Collect and analyze results: Review/share data with teams to check for reliability and validity and ensure it is actionable.

Standardize testing and communicate findings: Make output digestible without getting mired in the details.

New Product Development Stage 7: Launch

The final stage of new product development is launch and involves introducing the product to the market. This is also when customers and stakeholders can interact directly with the finished product in a non-test-controlled environment.

“95% of new products fail in this stage of new product development when they are under the most scrutiny out in the real world.”

Core Activities of Product Launch

An effective product launch requires systematic and well-coordinated execution that starts with developing a robust product launch strategy. The launch strategy must consider key objectives and results and the more significant overall business strategy. From this strategy comes a detailed product launch plan, outlining essential elements such as launch activities, timeline, budget, required resources, and the roles and responsibilities of each team member. This plan serves as the roadmap for executing the product launch strategy seamlessly.

An integral part of the launch plan is a launch campaign that aims to generate awareness, spark interest, create desire, and drive action. The campaign becomes the vehicle for communicating the product’s value proposition to the target audience, ensuring a successful market entry.

Following the launch, a thorough evaluation is conducted to measure and monitor the outcomes, providing valuable insights into the launch’s effectiveness. This assessment gauges success and identifies opportunities for improvement, allowing for continuous refinement of future launch strategies.

Top Challenges of New Product Launches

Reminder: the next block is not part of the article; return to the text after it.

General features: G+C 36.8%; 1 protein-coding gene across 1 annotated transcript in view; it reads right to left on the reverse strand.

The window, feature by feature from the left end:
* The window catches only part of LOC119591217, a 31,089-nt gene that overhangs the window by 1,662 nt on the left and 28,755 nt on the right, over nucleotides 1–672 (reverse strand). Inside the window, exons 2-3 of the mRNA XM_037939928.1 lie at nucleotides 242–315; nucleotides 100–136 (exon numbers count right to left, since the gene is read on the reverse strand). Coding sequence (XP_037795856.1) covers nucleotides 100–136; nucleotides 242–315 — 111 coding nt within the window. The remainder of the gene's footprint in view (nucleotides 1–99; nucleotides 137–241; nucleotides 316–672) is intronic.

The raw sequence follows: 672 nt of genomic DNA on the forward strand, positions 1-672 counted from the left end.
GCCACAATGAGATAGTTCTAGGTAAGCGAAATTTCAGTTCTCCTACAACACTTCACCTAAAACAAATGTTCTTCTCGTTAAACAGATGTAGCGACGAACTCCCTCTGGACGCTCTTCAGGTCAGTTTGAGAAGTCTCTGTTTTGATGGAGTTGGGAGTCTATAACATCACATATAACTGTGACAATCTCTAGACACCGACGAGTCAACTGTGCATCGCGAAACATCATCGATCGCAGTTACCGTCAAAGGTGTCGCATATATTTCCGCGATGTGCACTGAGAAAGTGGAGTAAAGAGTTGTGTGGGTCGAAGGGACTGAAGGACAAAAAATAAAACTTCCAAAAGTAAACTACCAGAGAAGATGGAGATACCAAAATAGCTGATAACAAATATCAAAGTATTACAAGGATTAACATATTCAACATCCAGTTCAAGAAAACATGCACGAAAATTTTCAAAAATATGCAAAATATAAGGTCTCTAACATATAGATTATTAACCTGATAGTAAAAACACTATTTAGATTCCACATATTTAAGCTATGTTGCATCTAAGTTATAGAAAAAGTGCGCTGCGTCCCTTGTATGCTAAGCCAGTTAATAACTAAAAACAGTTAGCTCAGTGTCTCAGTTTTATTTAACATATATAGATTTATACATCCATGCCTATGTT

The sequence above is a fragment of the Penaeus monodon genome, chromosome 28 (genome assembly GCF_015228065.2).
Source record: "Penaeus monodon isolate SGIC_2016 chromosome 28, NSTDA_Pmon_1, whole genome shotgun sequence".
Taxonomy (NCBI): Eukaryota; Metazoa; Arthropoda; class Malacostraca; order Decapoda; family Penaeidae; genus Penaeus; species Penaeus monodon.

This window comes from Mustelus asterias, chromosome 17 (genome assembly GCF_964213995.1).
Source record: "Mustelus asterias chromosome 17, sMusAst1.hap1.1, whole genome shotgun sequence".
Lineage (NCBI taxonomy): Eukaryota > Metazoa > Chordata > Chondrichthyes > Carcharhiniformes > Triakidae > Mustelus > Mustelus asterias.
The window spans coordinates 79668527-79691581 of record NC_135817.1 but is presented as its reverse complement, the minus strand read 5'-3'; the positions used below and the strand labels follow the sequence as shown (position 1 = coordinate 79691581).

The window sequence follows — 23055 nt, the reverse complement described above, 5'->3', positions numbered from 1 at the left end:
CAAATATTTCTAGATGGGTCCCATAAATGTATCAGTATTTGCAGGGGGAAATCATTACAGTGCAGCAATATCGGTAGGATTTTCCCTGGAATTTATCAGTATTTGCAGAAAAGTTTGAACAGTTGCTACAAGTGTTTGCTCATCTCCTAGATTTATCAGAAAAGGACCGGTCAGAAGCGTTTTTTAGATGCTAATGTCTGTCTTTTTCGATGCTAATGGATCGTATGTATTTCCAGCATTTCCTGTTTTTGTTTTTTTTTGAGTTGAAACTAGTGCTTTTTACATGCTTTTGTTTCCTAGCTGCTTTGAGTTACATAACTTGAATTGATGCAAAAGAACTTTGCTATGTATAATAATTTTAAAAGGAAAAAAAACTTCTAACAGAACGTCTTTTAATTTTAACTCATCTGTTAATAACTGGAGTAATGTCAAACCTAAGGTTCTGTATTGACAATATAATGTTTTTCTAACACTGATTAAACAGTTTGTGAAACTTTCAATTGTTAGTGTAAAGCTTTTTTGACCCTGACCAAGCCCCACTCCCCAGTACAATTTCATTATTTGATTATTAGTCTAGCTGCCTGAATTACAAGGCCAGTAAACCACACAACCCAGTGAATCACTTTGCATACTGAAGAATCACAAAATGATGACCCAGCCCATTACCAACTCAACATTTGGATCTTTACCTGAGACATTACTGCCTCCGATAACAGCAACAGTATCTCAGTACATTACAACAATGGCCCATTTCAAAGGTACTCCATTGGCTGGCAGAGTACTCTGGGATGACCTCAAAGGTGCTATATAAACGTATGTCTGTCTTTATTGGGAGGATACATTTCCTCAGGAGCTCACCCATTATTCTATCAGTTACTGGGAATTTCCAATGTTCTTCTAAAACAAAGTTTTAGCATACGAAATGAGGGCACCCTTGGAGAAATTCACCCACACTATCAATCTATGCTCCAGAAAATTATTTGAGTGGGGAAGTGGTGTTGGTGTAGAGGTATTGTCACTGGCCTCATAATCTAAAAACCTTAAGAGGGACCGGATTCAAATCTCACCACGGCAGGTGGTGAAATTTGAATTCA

• Launch strategy not aligned with customer needs, market opportunities, competitive landscape, or business goals.
  • Launch plan that is not realistic, feasible, or effective in executing the product launch strategy.
  • Launch campaign that lacks creativity or consistency in communicating the product value proposition and positioning statement.
  • Evaluation that is not comprehensive, accurate, or timely in assessing the product launch outcomes and performance indicators.

New Product Launch Best Practices

Develop and document everything launch-related: Record events and milestones in the strategy, plan, campaign, and evaluation, checking for completeness and quality of launch deliverables.

Adopt methods of facilitating collaboration and communication: Encourage the product launch team to communicate in an open forum with other stakeholders. This collaboration promotes seamless coordination and alignment of product launch activities.

Incorporate analysis methods: Continuously measure and monitor product launch progress and performance using key performance indicators, dashboards, and reports that champion transparency and accountability for the product launch outcomes.

Adopt tools that optimize the product launch: Automation or templating presents excellent opportunities to increase efficiency, reduce waste, and secure a successful product delivery.

How a Product Portfolio Management Solution Helps Optimize New Product Development

Managing the seven stages of new product development requires a carefully planned, systematic approach. At each stage, product commercialization leaders need visibility into data, cross-functional workflows, and resources to identify opportunities to avoid developing products that will not generate revenue or be successful in the marketplace.

Compared to their more static counterparts, digital-forward product portfolio management solutions better provide the data visibility, work management, and analytical capabilities new product development and commercialization managers need. By consolidating all product development-related work into a shared, easily accessible knowledge base, these solutions act as a hub of collaborative work focused on aligning new products in a portfolio with strategic objectives.

Successfully Navigate the Innovation Landscape with Planview

The seven stages of new product development provide organizations with a strategic pathway to successfully create and launch innovative products. Additionally, following each process stage and harnessing the power of product portfolio management solutions like Planview elevate a company’s capacity to introduce successful and impactful products.

With Planview, organizations can follow and optimize the seven stages of new product development. Tools such as IdeaPlace and Planview Advisor enable organizations to connect strategy and portfolio management to ensure the successful development of new, innovative products.

Discover more about Planview’s product portfolio management solutions by reading our comprehensive guide.